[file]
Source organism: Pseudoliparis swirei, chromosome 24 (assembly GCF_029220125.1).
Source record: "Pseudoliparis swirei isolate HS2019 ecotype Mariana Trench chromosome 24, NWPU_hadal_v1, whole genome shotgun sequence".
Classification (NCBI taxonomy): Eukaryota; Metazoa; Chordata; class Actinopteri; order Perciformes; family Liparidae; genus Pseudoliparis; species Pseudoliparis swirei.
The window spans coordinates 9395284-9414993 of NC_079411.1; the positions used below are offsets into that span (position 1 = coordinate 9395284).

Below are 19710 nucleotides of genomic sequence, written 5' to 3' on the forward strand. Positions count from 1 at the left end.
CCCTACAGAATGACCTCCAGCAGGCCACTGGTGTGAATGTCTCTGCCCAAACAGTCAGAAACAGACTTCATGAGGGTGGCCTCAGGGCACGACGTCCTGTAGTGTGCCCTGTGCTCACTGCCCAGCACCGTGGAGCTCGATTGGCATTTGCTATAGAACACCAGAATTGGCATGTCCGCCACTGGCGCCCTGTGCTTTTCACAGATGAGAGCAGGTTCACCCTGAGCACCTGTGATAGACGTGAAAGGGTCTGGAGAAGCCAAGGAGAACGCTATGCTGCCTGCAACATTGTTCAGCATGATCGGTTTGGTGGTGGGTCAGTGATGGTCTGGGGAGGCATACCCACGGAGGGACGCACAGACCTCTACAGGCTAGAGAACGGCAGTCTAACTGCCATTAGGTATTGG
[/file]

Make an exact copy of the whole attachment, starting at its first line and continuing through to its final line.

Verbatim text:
Source organism: Pseudoliparis swirei, chromosome 24 (assembly GCF_029220125.1).
Source record: "Pseudoliparis swirei isolate HS2019 ecotype Mariana Trench chromosome 24, NWPU_hadal_v1, whole genome shotgun sequence".
Classification (NCBI taxonomy): Eukaryota; Metazoa; Chordata; class Actinopteri; order Perciformes; family Liparidae; genus Pseudoliparis; species Pseudoliparis swirei.
The window spans coordinates 9395284-9414993 of NC_079411.1; the positions used below are offsets into that span (position 1 = coordinate 9395284).

Below are 19710 nucleotides of genomic sequence, written 5' to 3' on the forward strand. Positions count from 1 at the left end.
CCCTACAGAATGACCTCCAGCAGGCCACTGGTGTGAATGTCTCTGCCCAAACAGTCAGAAACAGACTTCATGAGGGTGGCCTCAGGGCACGACGTCCTGTAGTGTGCCCTGTGCTCACTGCCCAGCACCGTGGAGCTCGATTGGCATTTGCTATAGAACACCAGAATTGGCATGTCCGCCACTGGCGCCCTGTGCTTTTCACAGATGAGAGCAGGTTCACCCTGAGCACCTGTGATAGACGTGAAAGGGTCTGGAGAAGCCAAGGAGAACGCTATGCTGCCTGCAACATTGTTCAGCATGATCGGTTTGGTGGTGGGTCAGTGATGGTCTGGGGAGGCATACCCACGGAGGGACGCACAGACCTCTACAGGCTAGAGAACGGCAGTCTAACTGCCATTAGGTATTGG